A.B. Charles William Deller OSMOND

Royal Navy
H.M.S. Victory (VICTORY (Barracks) was the former name for HMS NELSON, a shorebase in Portsmouth. [see below]
Service Number:
Date of Death:
8 November 1919
Cemetery / Memorial:
Grave Number:

Personal History:

Charles was born in January/February 1887 (baptised 6th February) at Hampreston, Dorset.  He was the eldest son of Walter William (Market Gardner) and Charlotte Mary Louisa (née Deller) Osmond. He had seven younger brothers and sisters, John C., David, Dorothy, Charlotte, Annie, Ruby Octavia and Herbert. (1901 Census RG 13/3269) By 901 the family had moved to 10 Grange Road, Buxton and Charles was employed as an "Errand Boy".
The 1911 Census (RG 14/ 21241) shows the family now running 10 Grange Road as a Lodging House, but Charles is now Able Seaman 416, HMS Imperieuse, based at Weymouth, Dorset. (RG 14/12373)

Military History:
Charles obviously enlisted in the Royal Navy between 1901 and 1911 and his ship, HMS Imperieuse, was built from 1883 and commissioned into the Royal Navy in 1886. She was converted into a depot ship at Portland in 1905 and renamed HMS Sapphire II. The name was reverted to Imperieuse in 1909. From 1912 she was a Depot Ship for destroyers, so a workshop cum repair ship, as well as a floating "hotel". She was finally scrapped on 24th September 1914.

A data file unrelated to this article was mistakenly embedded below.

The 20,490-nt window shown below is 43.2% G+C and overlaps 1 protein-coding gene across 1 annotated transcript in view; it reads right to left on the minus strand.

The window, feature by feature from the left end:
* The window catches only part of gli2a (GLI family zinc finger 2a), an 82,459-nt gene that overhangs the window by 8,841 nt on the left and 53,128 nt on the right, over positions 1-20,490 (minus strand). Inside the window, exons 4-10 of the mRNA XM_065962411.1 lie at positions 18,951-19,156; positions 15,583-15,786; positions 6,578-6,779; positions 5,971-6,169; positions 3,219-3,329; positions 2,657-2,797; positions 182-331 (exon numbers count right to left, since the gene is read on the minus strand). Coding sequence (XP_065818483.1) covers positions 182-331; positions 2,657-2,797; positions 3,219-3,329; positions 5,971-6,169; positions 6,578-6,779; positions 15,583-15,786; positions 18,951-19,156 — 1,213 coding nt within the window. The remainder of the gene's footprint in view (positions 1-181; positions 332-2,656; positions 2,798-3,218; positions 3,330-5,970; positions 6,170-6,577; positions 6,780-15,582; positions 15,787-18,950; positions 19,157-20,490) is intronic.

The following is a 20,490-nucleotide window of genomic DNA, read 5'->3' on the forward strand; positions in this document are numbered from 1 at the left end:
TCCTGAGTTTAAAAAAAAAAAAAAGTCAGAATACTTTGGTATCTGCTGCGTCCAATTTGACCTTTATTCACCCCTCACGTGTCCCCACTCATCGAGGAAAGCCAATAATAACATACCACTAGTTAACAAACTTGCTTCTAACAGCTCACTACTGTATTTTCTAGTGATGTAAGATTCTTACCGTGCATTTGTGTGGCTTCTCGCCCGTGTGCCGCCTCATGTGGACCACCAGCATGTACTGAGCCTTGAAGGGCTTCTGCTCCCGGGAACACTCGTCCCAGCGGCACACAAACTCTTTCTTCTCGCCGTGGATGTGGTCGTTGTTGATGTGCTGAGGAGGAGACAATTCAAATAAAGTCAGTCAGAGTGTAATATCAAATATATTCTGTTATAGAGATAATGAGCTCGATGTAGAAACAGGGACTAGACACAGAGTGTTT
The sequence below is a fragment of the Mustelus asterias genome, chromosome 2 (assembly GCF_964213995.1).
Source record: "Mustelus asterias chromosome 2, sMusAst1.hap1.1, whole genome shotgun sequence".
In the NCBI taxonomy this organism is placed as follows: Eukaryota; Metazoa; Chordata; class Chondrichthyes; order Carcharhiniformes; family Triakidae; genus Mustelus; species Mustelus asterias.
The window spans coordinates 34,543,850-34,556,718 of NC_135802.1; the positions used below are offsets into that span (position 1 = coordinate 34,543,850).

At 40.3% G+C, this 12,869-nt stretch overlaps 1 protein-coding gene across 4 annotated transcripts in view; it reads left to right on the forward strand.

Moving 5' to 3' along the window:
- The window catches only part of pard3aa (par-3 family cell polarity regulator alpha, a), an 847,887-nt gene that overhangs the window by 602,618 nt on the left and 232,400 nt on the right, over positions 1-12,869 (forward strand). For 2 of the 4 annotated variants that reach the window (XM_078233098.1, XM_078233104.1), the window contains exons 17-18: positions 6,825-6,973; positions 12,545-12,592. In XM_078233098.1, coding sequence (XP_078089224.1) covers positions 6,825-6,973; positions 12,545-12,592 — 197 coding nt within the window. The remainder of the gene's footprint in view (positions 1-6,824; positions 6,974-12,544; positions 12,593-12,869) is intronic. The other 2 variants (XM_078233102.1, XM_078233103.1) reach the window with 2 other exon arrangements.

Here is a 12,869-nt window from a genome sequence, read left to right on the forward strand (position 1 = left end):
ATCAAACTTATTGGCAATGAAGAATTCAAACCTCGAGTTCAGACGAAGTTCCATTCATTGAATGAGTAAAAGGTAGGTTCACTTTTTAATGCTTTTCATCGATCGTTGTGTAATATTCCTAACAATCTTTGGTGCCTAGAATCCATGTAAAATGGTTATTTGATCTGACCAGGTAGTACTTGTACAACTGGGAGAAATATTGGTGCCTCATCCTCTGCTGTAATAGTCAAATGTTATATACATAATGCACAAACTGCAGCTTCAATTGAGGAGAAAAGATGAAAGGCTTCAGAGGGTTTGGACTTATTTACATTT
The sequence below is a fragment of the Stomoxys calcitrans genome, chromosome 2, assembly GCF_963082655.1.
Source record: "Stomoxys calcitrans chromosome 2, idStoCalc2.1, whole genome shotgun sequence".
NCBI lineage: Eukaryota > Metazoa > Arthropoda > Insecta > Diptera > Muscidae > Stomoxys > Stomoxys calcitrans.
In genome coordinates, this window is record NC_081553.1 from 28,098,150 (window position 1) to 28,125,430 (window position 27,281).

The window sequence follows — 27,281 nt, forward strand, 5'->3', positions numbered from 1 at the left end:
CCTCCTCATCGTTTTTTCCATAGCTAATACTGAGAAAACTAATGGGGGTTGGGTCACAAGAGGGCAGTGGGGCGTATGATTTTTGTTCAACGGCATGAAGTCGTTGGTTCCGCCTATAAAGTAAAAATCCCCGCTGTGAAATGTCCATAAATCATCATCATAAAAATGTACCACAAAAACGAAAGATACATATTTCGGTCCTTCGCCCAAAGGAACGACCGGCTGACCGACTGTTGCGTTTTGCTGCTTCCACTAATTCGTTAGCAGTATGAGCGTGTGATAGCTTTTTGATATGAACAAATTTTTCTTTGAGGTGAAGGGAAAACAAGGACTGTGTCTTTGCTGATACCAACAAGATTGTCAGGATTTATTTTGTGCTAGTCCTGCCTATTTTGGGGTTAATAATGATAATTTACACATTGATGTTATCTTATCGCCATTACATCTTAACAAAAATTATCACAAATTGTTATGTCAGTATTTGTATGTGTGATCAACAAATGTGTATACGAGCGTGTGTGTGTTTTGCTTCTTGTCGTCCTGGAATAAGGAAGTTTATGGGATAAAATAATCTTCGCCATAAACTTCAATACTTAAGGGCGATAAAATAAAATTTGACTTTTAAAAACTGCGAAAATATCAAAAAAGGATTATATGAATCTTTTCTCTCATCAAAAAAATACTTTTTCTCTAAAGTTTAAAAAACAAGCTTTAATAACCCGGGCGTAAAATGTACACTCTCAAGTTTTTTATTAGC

After this Charles served on HMS Victory, which was used in World War 1 as the name of Portsmouth Barracks. The CWGC have his establishment as HMS Victory; however, his headstone shows HMS Cochrane [pictured right].

HMS Cochrane was a Warrior-class armoured cruiser built for the Royal Navy and launched in
1905. She served in the 2nd Cruiser Squadron during the First World War under Rear-Admiral
Herbert Heath, taking part in the Battle of Jutland in 1916. She was based in Murmansk in mid-
1918 during the Allied intervention in the Russian Civil War. She became stranded in the River
Mersey on 14 November 1918 and broke in two. The wreck was broken up in place by June 1919.

Charles does not appear on the official list of Naval Casualties so presumably Charles died after
the end of War and his family requested his name to be included on the Memorial in view of his
service. As he served in the War he is obviously eligible for his CWGC headstone. Charles also
received the 1914-15 Star, Victory Medal and British War Medal.

N.B. The St John's Church, Buxton, Memorial Window inscription lists Charles' place of death
"In Gallipoli", clearly not the case as he is buried in Buxton Cemetery. [This might be a confusion
with Stoker 1c DAVID Osmond, Nelson Battalion, RND, who was killed in action on the 6th June
1915, in Gallipoli, as the St John's inscription uses the Christian name "David".]

Commemorated on:
St John's Church Memorial  plus engraved Brass plaque on south wall to rear of the nave.
Link to CWGC Record
AB Osmond's Grave in Buxton Cemetery